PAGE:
Something that struck me about Shane Claiborne’s book was that he never shares how he got involved in all those protests he talks about.  And then it dawned on me, most of the “protests” he’s involved with are because they deal directly with people his church and who they regularly have  contact with.  If a church is interested in caring for the poor, it’s not enough stand in front of city hall and say “No!” to the government, nor is it even enough to feed them once a week and have a fifteen minute conversation with them while they eat.  These acts in themselves are devoid of meaning if they do not reflect the actual life and mission of the church.   At best these acts are reminders to others and ourselves of what we believe and ought to be living like they are not the totality of our activism; if anything they are “activisms.”

Our focus then must be on the “Yes!” of the Gospel, we welcome in the stranger, befriend him or her, and let them become a part of our community. We show that the rich and poor can worship together, and live together in harmony.  We exemplify what it means share with others.  This way when we call others to do the same, they know what we mean. 

Out of these relationships, needs will be presented, and areas for which we will need to say “No!”

Symbols that do not point to a reality embodied within a group of
people, confuse the point they try to make. And so we must begin with a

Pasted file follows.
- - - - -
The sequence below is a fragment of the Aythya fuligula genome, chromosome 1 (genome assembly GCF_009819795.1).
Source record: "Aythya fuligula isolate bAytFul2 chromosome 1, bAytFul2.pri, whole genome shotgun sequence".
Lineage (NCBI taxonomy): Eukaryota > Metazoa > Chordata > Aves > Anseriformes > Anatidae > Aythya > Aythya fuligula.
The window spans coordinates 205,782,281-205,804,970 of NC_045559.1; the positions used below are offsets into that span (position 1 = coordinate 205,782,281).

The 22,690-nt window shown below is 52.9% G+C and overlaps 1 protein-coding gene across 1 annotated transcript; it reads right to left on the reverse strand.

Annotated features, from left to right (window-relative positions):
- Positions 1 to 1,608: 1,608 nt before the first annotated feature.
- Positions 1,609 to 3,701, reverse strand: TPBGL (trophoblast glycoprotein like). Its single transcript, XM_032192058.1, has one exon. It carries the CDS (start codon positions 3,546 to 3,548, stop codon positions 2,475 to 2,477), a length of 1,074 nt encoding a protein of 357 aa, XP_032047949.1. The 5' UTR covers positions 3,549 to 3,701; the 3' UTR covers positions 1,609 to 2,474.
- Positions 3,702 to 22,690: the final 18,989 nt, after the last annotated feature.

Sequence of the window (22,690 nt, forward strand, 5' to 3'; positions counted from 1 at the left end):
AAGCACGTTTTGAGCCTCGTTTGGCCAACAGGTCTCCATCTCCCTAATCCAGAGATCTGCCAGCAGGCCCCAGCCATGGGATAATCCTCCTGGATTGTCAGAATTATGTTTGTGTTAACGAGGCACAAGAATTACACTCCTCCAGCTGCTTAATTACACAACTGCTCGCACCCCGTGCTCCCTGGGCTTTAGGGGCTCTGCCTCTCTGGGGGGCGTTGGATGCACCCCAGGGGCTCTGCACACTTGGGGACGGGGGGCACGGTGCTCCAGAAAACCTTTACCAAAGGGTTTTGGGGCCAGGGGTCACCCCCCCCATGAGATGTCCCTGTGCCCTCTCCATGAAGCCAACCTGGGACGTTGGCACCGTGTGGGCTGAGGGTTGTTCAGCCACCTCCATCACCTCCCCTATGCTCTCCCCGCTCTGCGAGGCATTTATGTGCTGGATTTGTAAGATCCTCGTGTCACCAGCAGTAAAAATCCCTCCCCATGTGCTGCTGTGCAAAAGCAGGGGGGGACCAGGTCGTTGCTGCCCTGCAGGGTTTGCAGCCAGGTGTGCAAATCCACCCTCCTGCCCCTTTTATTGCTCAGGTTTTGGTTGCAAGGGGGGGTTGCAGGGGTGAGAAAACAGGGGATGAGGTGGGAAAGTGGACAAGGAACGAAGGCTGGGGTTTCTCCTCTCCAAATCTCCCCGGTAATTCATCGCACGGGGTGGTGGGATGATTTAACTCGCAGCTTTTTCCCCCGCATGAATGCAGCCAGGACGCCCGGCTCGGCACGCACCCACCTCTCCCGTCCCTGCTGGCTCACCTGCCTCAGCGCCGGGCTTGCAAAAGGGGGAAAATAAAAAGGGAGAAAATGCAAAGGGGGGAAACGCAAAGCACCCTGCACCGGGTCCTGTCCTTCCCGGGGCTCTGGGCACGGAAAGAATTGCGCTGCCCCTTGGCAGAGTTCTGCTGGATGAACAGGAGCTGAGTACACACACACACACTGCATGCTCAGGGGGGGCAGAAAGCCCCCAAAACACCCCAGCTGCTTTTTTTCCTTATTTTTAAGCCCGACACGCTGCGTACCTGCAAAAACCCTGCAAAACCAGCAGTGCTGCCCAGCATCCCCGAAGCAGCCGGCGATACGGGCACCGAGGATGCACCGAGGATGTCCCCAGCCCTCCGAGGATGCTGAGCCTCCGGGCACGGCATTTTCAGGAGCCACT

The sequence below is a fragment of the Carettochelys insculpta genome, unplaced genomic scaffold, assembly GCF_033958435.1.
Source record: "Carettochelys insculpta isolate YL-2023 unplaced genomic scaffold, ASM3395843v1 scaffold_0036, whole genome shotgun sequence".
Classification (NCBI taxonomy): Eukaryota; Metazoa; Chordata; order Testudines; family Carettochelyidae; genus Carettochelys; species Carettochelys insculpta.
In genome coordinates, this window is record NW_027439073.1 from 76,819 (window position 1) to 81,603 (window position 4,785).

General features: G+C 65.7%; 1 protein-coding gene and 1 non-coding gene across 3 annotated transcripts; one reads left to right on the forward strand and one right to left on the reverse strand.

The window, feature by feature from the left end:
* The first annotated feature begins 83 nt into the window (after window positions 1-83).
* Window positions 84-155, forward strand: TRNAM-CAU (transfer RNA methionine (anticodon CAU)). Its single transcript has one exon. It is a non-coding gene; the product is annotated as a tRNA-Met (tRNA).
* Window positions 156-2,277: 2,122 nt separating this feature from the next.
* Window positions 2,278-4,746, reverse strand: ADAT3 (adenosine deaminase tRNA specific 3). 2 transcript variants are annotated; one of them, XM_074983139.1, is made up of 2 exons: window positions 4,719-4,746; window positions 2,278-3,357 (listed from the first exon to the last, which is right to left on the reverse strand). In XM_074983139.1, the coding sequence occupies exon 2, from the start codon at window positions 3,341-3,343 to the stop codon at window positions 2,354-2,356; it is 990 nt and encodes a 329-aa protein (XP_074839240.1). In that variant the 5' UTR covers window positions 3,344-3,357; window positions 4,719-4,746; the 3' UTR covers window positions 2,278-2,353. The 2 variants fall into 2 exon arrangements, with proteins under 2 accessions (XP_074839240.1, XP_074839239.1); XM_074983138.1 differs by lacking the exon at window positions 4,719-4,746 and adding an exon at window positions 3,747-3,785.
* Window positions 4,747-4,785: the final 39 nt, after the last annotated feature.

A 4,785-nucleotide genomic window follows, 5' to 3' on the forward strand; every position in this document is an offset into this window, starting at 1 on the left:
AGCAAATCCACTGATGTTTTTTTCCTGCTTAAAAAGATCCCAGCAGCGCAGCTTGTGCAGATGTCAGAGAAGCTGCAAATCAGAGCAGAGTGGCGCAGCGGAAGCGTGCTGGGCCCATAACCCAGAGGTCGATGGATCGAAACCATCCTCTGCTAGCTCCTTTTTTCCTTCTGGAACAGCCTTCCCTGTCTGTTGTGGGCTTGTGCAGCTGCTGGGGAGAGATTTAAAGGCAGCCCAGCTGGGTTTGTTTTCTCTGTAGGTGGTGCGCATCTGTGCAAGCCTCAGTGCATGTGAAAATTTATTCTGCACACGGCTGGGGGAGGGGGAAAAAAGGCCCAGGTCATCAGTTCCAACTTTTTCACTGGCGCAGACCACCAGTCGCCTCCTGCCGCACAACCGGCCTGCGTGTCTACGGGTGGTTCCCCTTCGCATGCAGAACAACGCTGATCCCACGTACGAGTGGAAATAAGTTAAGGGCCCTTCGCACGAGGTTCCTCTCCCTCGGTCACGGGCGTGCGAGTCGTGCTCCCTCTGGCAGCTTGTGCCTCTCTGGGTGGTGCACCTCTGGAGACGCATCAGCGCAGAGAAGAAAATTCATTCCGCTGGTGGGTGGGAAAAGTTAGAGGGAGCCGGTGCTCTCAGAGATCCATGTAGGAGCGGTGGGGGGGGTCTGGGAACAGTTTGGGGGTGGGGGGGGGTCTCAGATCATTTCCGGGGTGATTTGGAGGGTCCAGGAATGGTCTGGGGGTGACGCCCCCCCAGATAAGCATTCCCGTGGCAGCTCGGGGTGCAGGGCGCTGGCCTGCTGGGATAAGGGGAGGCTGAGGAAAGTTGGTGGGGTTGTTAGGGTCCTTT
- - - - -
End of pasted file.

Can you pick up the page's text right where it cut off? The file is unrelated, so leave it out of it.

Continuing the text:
person, not an ideal, and when occasion calls us to take up the t-shirt
and the button, and be arrested, as Shane’s group has been so many
times, it’s not just because we like the idea of there being justice
but because our community is really showing how justice can be lived.  This is why Claiborne’s community, and other’s like it, is an example for us.

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8 responses to “The Yes and No of Protest: When Symbols Don’t Align With Our Reality”

  1. Quakers talk — at least the activist types I know — say — let your lives speak. And I feel guilty about not being on this march or that activity. And maybe I could be more out there. But then, there’s non-Quaker Karl Barth, who was all for lives taht sepak, but he also said, that social work in the church that tried to be preaching ended up being lousy proclamation and poorer social work for it. Social work content to be socila work is better social work, and ends up proclaiming from the rooftops by simply being what it is. I heard Karl Barth’s wisdom in what yous aid here.

  2. David, thanks for the comment and thanks for mentioning the Barth connection, something I had actually considered doing. My secret is that I am auditing a class on Barth this quarter and last week we talked about Barth’s being kicked out of Bonn because of what he was doing and saying concerning Hitler and the German church. I was equally impressed to learn that in Switzerland, Barth not only continued to Protest “No!” via his writings, but he Protested “Yes!” by letting Jews on the run live in his house and he gave money to organizations inside Germany that were helping to protect the Jewish people. Learning this was one catalyst for the post.
    I wish Barth had been a Quaker!

  3. I like your distinction about “yes” and “no” protest. I think this is probably what has bothered me the most about a lot of protests (although I do believe they can have some positive effect to the broader society) is that it does seem to be about people who have their own political agenda and those directly effected. There seems to be a desire by some radical groups to proselytize while outwardly proclaiming that they are concerned for the oppressed. Maybe they are, but it still strikes me as having a hidden agenda.

    The most effective protests in the U.S. seemed to be the that included those directly involved – the black Civil Right Movement and the student movement against the Vietnam War. The immigration rights marches seem to have that feel, too???